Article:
Everything you need to know about the looming pension changes 84



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This week it became clear that the Liberal government had done a deal with the Greens that will see some of the original proposed pension changes passed in the senate. These changes are expected to affect hundreds of thousands of pensioners in ways that can be considered both good and bad.

The thing is that, as we know, Labor and the Greens are closely aligned and although Greens leader Richard Di Natale has publicly shared his support for the pension, the question remains whether or not Labor will try to disrupt it.

The initial proposed changes are:

  • The asset tests are tightened. The assets-free threshold increased (to qualify for full pension) from $202,000 to $250,000 for single home owners and from $286,500 to $375,000 for couple home owners.
  • Asset taper rates are changed from $1.50 to $3 per fortnight.
  • The threshold for pensioners who do not own their home will increase to $200,000.
  • The maximum value of assets to quality for a part pension will reduce. The part pension will not be available to around 80,000 people after they reduce the asset threshold (excluding home ownership) from $1.15 million to $820,000 for couples and from $775,000 to $550,000 for singles.
  • Those who qualify for the part-pension under the new rules with “modest” assets will receive a small increase to the pension.
  • Pension increases will remain aligned with indexation and not inflation.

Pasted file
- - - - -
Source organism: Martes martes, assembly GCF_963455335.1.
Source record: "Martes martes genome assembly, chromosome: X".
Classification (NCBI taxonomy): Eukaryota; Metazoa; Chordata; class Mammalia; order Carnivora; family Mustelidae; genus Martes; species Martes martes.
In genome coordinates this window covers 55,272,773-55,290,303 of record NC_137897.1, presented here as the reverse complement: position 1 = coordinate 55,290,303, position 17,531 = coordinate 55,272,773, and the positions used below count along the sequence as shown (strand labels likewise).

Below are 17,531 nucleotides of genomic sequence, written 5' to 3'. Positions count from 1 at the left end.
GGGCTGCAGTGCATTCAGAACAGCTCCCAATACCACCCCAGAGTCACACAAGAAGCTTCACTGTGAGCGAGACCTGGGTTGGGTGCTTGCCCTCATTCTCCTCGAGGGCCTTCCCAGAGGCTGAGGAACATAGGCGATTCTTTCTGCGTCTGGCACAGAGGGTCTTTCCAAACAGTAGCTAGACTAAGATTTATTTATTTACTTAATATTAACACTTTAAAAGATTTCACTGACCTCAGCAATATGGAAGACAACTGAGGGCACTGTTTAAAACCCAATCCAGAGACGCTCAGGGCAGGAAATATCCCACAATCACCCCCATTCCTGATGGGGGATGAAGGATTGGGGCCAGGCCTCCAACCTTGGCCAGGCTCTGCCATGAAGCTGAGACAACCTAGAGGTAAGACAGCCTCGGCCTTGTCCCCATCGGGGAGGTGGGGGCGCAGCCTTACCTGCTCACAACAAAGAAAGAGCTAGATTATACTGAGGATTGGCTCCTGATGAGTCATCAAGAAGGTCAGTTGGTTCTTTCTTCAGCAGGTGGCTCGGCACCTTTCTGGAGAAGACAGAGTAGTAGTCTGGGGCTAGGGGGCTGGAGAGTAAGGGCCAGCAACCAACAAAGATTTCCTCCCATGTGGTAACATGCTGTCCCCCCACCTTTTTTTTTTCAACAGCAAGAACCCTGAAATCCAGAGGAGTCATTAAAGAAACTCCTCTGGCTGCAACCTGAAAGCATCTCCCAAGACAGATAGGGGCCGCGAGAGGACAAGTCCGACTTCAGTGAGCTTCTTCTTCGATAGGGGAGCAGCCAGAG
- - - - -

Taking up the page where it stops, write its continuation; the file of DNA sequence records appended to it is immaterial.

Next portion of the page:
And here’s what you need to know about their progress:

  • The tightening of the asset test is loudly opposed by the Labor party. They believe that this will not affect wealthy retirees as intended, but instead affect middle class pensioners making them worse off.
  • Asset taper rates have not had significant debate.
  • The part-pension redistribution plan aims to remove the part-pension of over 91,000 retirees completely, decrease the part pension of over 200,000 retirees however increase the part pension to around 170,000 retirees by about $30 a fortnight. This has caused a spike in spending as part-pension recipients are now looking to part with assets to qualify for the full pension.
  • The unchanged pension indexation is well received by all parties as there was fear indexation would be slowed and aligned to CPI.
  • The Labor party has publicly expressed support to see the senior supplement abolished.

If it passes the senate which it is likely to if the Greens stand their ground in supporting the policies and don’t retreat to Labor’s position, the changes will have big impacts for seniors right across Australia.

So tell us today, how will these changes affect you? 

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  1. Although I receive a part pension from Centrelink I am assessed under the income stream and not the assets stream so I don’t think it will affect me at all

    3 REPLY
    • I get a small pension from the UK monthly as I was born there – have lived and worked in Australia since 1964 – plus I also have a small pension from my job in the Commonwealth Public Service and my Centrelink pension is adjusted accordingly i.e 50c in $1